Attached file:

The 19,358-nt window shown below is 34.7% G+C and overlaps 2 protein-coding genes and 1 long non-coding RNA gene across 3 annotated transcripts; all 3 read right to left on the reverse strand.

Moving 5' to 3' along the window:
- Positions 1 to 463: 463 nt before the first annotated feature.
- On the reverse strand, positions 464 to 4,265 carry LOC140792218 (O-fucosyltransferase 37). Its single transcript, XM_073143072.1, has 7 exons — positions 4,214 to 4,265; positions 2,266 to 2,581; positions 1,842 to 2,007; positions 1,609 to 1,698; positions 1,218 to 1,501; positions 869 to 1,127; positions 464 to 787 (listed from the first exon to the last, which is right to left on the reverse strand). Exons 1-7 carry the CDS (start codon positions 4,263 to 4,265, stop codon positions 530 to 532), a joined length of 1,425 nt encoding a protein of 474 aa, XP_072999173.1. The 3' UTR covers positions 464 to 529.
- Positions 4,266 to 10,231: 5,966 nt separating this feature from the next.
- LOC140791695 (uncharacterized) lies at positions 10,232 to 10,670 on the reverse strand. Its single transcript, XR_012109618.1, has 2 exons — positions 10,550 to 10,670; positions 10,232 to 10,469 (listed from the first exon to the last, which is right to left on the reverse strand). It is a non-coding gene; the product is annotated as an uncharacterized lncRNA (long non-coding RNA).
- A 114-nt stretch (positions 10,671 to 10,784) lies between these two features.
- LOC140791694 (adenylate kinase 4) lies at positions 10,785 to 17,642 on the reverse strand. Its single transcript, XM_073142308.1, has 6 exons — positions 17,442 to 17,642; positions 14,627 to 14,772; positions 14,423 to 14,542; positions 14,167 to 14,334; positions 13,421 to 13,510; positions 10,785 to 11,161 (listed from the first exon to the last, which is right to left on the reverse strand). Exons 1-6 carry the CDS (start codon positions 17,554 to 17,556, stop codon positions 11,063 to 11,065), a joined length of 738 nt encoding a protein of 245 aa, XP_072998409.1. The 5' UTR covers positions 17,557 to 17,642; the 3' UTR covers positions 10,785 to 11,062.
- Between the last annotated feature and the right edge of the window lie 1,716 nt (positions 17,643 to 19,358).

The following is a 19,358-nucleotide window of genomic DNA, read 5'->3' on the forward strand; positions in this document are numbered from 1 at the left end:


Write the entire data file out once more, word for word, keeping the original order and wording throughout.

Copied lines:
The 19,358-nt window shown below is 34.7% G+C and overlaps 2 protein-coding genes and 1 long non-coding RNA gene across 3 annotated transcripts; all 3 read right to left on the reverse strand.

Moving 5' to 3' along the window:
- Positions 1 to 463: 463 nt before the first annotated feature.
- On the reverse strand, positions 464 to 4,265 carry LOC140792218 (O-fucosyltransferase 37). Its single transcript, XM_073143072.1, has 7 exons — positions 4,214 to 4,265; positions 2,266 to 2,581; positions 1,842 to 2,007; positions 1,609 to 1,698; positions 1,218 to 1,501; positions 869 to 1,127; positions 464 to 787 (listed from the first exon to the last, which is right to left on the reverse strand). Exons 1-7 carry the CDS (start codon positions 4,263 to 4,265, stop codon positions 530 to 532), a joined length of 1,425 nt encoding a protein of 474 aa, XP_072999173.1. The 3' UTR covers positions 464 to 529.
- Positions 4,266 to 10,231: 5,966 nt separating this feature from the next.
- LOC140791695 (uncharacterized) lies at positions 10,232 to 10,670 on the reverse strand. Its single transcript, XR_012109618.1, has 2 exons — positions 10,550 to 10,670; positions 10,232 to 10,469 (listed from the first exon to the last, which is right to left on the reverse strand). It is a non-coding gene; the product is annotated as an uncharacterized lncRNA (long non-coding RNA).
- A 114-nt stretch (positions 10,671 to 10,784) lies between these two features.
- LOC140791694 (adenylate kinase 4) lies at positions 10,785 to 17,642 on the reverse strand. Its single transcript, XM_073142308.1, has 6 exons — positions 17,442 to 17,642; positions 14,627 to 14,772; positions 14,423 to 14,542; positions 14,167 to 14,334; positions 13,421 to 13,510; positions 10,785 to 11,161 (listed from the first exon to the last, which is right to left on the reverse strand). Exons 1-6 carry the CDS (start codon positions 17,554 to 17,556, stop codon positions 11,063 to 11,065), a joined length of 738 nt encoding a protein of 245 aa, XP_072998409.1. The 5' UTR covers positions 17,557 to 17,642; the 3' UTR covers positions 10,785 to 11,062.
- Between the last annotated feature and the right edge of the window lie 1,716 nt (positions 17,643 to 19,358).

The following is a 19,358-nucleotide window of genomic DNA, read 5'->3' on the forward strand; positions in this document are numbered from 1 at the left end: